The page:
A river otter has been spotted on Pennsylvania Game Commission cameras in the headwaters of Ridley Creek in Chester County, a sign, said a conservation group, of a healthier ecosystem.
A river otter has been spotted on Pennsylvania Game Commission cameras in the headwaters of Ridley Creek in Chester County, a sign, said a conservation group, of a healthier ecosystem.

Welcome back, otter

| May 8, 2024

A river otter, a harbinger of cleaner waters and a healthier environment, has appeared for the first time in more than 100 years in the headwaters of a Chester County creek in the Delaware River watershed, according to a conservation group.

The re-emergence of the otter in the headwaters of Ridley Creek signals a triumph of habitat restoration, said the group, the Willistown Conservation Trust. Otters serve as indicators of ecosystem health and contribute to overall biodiversity and ecosystem resilience, it said.

“This exciting development marks a significant milestone in regional conservation efforts and underscores the importance of protecting natural habitats for wildlife,” the trust said in a statement. “The return of river otters to the Ridley Creek watershed is a sign that conservation efforts in the region are having a positive impact on the overall ecosystem.”

So far, one otter has been spotted, in December, on Pennsylvania Game Commission cameras, according to the trust. Videos show an otter looking at the camera and undulating its elongated, sleek body amid a thicket of brush and branches.

River otters were present in most waterways across North America before the arrival of European settlers. As a result of widespread fur trapping and habitat destruction due to human development, otters disappeared from waterways across most of Pennsylvania by the early 1900s.

However reintroduction efforts in the 1980s led to a population rebound in northern Pennsylvania, the trust said.

It described the otter’s reappearance in the headwaters of Ridley Creek as “a monumental event” as these animals are “highly sensitive to pollution and habitat degradation and require healthy water conditions.”

Parts of the Brandywine-Christina basin, which includes parts of Chester County, are stressed by pollution or substandard conditions, according to a 2022 Pennsylvania Department of Environmental report, which found 873 miles of streams were impaired for aquatic life, 248 miles were impaired for recreational uses and 192 miles for fish consumption. Read more here.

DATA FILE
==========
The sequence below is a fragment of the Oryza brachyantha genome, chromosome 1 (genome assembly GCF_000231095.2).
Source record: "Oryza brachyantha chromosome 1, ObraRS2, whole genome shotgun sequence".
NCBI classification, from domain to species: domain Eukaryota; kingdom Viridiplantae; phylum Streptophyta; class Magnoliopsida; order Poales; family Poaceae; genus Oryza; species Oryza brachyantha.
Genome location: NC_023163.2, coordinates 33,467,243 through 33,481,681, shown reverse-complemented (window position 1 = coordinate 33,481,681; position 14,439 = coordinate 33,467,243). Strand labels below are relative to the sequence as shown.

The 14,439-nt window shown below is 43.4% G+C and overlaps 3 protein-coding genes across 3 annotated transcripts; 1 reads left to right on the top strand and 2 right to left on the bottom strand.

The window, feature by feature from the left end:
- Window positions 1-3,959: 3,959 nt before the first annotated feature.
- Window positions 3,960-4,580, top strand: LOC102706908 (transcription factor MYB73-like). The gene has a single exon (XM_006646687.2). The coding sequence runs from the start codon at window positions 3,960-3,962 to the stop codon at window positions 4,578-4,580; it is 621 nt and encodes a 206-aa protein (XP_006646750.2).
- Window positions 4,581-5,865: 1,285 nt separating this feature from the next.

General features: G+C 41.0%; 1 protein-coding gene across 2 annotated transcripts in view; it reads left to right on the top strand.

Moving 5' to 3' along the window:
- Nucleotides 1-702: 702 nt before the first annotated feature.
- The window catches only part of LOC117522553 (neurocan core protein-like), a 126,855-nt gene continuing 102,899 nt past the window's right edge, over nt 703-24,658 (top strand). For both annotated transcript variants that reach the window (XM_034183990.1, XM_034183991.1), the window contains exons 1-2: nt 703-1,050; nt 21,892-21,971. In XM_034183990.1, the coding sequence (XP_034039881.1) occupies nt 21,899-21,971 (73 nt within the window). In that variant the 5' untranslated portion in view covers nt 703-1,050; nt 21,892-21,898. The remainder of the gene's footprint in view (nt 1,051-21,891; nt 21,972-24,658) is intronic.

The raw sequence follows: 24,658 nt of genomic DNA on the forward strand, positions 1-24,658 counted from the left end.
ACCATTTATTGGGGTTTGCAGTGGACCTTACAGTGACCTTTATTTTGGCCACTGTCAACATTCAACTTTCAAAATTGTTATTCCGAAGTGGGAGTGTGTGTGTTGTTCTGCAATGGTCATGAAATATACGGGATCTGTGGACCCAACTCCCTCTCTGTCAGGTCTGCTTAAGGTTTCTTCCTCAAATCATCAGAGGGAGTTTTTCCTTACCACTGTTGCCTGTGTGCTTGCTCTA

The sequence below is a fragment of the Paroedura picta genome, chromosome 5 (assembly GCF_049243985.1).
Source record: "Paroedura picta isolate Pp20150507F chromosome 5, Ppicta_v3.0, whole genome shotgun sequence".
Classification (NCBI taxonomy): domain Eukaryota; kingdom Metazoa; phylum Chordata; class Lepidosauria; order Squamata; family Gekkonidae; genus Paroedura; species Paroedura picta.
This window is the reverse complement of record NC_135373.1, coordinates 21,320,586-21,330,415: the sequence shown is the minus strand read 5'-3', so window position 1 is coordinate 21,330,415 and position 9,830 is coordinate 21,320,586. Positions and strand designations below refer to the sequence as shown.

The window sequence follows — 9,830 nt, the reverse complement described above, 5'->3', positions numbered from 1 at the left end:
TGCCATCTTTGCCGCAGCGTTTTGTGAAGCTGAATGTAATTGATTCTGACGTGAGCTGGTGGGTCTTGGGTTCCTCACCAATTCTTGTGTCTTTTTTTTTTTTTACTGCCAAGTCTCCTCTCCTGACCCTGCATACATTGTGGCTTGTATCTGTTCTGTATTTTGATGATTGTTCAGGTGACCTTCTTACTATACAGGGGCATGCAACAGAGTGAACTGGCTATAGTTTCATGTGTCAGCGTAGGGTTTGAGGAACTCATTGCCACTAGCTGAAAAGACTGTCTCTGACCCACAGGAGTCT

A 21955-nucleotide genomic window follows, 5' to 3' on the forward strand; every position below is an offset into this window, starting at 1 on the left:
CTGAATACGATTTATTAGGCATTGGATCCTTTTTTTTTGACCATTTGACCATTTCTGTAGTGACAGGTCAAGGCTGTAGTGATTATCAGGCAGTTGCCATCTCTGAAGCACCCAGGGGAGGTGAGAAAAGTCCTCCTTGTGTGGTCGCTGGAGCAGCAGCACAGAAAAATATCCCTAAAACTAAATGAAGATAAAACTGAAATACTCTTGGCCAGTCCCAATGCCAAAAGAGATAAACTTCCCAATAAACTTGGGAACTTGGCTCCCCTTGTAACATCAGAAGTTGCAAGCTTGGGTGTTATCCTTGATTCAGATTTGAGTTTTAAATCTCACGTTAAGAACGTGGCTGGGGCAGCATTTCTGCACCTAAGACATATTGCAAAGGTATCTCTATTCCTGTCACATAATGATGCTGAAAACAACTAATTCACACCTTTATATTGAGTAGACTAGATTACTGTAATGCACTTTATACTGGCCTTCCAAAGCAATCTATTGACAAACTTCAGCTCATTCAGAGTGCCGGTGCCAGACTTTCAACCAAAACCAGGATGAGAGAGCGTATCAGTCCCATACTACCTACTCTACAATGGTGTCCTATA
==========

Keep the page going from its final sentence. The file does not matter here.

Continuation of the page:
The trust, which has been working to protect open space and restore habitat in the headwaters of the Ridley, Crum and Darby Creek watersheds since 1996, said the arrival of the otter coincides with the recent acquisition of the 90-acre Kestrel Hill Preserve in the Ridley Creek watershed.

That property was saved from development and permanently protects a critical piece of the otter’s habitat.

“Wildlife in Pennsylvania belongs to all Pennsylvanians and the return of the river otter in the Keystone State is a direct result of conservation-minded people working together to better their community by restoring, first their environment, which then translates to the wildlife that call it home,” said Tom Keller, the Pennsylvania Game Commission’s furbearer biologist. “This is a great example of a community caring about a watershed and a species responding to that passion and dedication.”

In addition to being indicators of healthy ecosystems, river otters play an important role in the environment. As a predator, they regulate prey populations. Their foraging and den building behaviors modify habitat structure for other wildlife and their presence in the ecosystem influences community dynamics.

Chris Mele

Chris Mele

Chris Mele is a reporter and editor with more than 30 years of experience in news, specializing in investigative and enterprise reporting.

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